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Nassau police recruits lack required equipment, say union officials

Nassau County's newest police recruits hit the streets

Nassau County's newest police recruits hit the streets last week for the first time without some required equipment like raincoats and traffic vests, which union officials said could potentially put the rookie officers in danger and hurt morale. This cop car is pictured on Aug. 14, 2013. Credit: Newsday / Thomas A. Ferrara

Nassau County's newest police recruits hit the streets last week for the first time without some required equipment like raincoats and traffic vests, which union officials said could put the rookie officers in danger and hurt morale.

Police Benevolent Association president James Carver said in a letter Wednesday to acting Police Commissioner Thomas Krumpter that police recruits had begun field training without being provided "raincoats, duty jackets and turtleneck shirts," which he called "disgraceful."

Additionally, Carver said, many were not issued traffic safety vests -- equipment that won't be delivered for another 30 days.

"How does that affect morale?" Carver asked in an interview Monday. "You're a brand-new cop, you come out of the academy . . . and it's raining and you don't even have a raincoat. . . . This is totally unacceptable. Who's doing the thinking there? You can't get this simple thing right, how are you supposed to do the big things? There is a breakdown here."

Krumpter, in an interview Monday, said the department had placed all of the equipment orders well in advance, but there was a "delay" in providing the trainees with raincoats due to a procedural issue during the county-mandated bidding process. Additionally, the police academy's schedule was expedited from the usual eight months to about six months to get officers on the street faster, shortening the typical timeline for ordering the items.

"The raincoats were delayed two weeks," Krumpter said. "Am I happy about the situation? No, I'm not happy. . . . We had to go through the normal procurement process. It's not like going into Macy's and buying a coat. They will get all of their equipment prior to graduation. We have it taken care of."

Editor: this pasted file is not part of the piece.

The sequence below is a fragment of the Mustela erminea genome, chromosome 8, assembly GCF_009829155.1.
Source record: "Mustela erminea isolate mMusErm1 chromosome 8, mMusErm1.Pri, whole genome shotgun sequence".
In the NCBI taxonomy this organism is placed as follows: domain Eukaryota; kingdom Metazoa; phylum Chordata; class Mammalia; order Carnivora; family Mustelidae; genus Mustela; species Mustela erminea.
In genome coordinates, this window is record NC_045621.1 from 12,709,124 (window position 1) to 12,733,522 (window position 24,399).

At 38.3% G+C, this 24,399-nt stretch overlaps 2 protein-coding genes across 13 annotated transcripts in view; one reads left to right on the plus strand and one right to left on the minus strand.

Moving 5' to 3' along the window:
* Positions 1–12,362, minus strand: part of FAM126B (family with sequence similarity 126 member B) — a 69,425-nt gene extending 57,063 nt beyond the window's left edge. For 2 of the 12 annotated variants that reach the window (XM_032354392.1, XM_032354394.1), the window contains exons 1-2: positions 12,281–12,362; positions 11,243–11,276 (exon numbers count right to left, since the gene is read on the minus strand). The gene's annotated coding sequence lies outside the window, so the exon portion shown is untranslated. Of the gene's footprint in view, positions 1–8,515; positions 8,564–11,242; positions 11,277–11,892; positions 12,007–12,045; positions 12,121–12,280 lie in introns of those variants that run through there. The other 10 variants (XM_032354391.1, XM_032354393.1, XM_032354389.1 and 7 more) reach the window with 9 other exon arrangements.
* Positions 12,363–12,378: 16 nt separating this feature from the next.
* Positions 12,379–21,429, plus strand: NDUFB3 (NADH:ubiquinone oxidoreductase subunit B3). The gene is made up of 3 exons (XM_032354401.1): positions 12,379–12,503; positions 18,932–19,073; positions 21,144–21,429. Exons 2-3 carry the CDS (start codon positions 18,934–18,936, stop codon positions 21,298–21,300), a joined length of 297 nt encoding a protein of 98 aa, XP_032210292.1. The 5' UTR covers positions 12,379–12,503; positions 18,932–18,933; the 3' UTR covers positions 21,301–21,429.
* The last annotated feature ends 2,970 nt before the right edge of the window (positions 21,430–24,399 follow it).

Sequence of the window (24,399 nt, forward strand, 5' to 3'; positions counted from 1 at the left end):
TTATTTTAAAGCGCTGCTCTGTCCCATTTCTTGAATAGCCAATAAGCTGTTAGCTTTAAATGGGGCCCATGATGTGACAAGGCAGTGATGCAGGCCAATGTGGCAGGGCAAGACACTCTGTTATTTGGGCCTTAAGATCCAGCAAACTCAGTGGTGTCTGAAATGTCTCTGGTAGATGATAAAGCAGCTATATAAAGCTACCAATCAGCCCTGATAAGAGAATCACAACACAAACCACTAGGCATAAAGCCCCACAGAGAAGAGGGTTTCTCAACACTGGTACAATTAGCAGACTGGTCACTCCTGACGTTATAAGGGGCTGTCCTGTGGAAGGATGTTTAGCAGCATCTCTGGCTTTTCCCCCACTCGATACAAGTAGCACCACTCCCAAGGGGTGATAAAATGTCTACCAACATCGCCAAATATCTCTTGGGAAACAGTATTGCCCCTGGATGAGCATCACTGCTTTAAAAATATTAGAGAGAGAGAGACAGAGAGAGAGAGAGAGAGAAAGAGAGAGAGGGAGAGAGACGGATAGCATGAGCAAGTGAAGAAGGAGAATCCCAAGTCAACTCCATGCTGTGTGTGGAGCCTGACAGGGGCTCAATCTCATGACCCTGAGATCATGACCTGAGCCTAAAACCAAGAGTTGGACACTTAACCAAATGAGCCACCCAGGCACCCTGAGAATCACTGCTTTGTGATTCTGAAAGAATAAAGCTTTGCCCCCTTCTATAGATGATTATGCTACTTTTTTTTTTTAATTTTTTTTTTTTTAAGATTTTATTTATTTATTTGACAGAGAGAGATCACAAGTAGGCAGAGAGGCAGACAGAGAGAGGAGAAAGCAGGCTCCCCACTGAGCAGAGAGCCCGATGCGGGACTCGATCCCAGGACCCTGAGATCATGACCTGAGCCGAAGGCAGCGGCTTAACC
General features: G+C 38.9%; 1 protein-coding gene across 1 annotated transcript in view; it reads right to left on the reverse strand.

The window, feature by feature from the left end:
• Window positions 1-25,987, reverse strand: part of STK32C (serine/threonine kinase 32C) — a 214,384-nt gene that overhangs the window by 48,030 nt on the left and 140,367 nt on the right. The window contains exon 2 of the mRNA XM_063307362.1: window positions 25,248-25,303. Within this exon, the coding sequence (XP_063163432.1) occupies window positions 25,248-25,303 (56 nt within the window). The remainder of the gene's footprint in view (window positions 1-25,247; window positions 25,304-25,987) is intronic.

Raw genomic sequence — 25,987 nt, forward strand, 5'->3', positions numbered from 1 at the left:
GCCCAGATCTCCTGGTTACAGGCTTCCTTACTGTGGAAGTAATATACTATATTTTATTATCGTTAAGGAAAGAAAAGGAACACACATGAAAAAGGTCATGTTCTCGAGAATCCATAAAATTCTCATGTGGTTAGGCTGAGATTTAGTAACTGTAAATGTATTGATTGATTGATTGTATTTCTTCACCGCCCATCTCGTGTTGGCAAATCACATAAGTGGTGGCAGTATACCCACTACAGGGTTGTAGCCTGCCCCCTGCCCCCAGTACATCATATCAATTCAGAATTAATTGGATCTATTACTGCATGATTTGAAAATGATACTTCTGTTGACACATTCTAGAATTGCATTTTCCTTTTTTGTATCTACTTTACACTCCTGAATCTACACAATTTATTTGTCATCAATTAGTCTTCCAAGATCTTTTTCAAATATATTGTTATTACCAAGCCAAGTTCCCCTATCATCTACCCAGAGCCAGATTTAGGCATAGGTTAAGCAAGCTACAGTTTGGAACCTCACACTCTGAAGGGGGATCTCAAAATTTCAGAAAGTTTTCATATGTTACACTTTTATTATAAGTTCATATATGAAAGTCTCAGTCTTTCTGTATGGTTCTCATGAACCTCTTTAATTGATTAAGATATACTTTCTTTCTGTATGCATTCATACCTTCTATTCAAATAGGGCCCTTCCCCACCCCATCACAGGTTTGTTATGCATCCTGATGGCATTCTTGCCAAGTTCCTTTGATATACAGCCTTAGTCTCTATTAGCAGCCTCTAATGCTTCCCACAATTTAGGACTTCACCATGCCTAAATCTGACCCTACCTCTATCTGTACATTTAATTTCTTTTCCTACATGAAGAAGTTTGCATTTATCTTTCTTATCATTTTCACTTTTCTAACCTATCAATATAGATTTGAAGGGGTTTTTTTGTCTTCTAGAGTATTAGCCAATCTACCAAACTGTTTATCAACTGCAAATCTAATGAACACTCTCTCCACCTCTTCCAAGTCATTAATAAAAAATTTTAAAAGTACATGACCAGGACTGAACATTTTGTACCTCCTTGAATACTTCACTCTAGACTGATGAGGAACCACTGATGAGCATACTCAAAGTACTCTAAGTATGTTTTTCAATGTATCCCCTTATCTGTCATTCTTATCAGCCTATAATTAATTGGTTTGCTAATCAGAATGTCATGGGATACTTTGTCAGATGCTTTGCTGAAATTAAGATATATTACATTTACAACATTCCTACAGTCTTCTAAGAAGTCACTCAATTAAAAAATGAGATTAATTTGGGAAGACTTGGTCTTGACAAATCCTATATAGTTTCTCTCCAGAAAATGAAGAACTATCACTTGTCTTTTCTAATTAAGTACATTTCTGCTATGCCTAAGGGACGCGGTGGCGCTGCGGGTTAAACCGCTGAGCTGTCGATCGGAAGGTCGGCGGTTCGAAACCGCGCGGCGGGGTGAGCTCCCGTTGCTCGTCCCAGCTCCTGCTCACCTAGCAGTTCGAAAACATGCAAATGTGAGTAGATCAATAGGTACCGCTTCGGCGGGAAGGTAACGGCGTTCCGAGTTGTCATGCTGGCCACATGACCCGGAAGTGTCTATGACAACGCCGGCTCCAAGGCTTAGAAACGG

The equipment brouhaha comes as the department is poised to begin a new police training academy class Friday. The department has issued 75 offer letters, Krumpter said.

The current 130 trainee officers, who began at the police academy in May and are expected to graduate in early November, have been provided all of the necessary equipment -- protective vests, service weapons -- to participate in field training, which puts them on patrol with veteran officers for about six weeks, Krumpter said.

Krumpter said the duty jackets -- essentially winter coats -- and turtlenecks were ordered earlier this year and will arrive shortly, but he said it's not cold enough for officers to wear them now anyway.

The police department still has not received the 250 safety vests it ordered April 15 from Oceanside-based The Strong Group Inc. for $6,375, but Krumpter said officers were provided retirees' vests until the new ones arrive.

Krumpter said the Toronto-based manufacturer of the raincoats, Outdoor Outfits, has assured him the July 1 order of 250 coats at a cost of $33,675 will arrive in a week or two. He said another company put in a competing bid for a different jacket, which delayed the process, but the county's procurement office ultimately rejected the bid.

Carver said he was not satisfied with the explanations: "There should be no excuse. They've been ordering the raincoats since the beginning of time."

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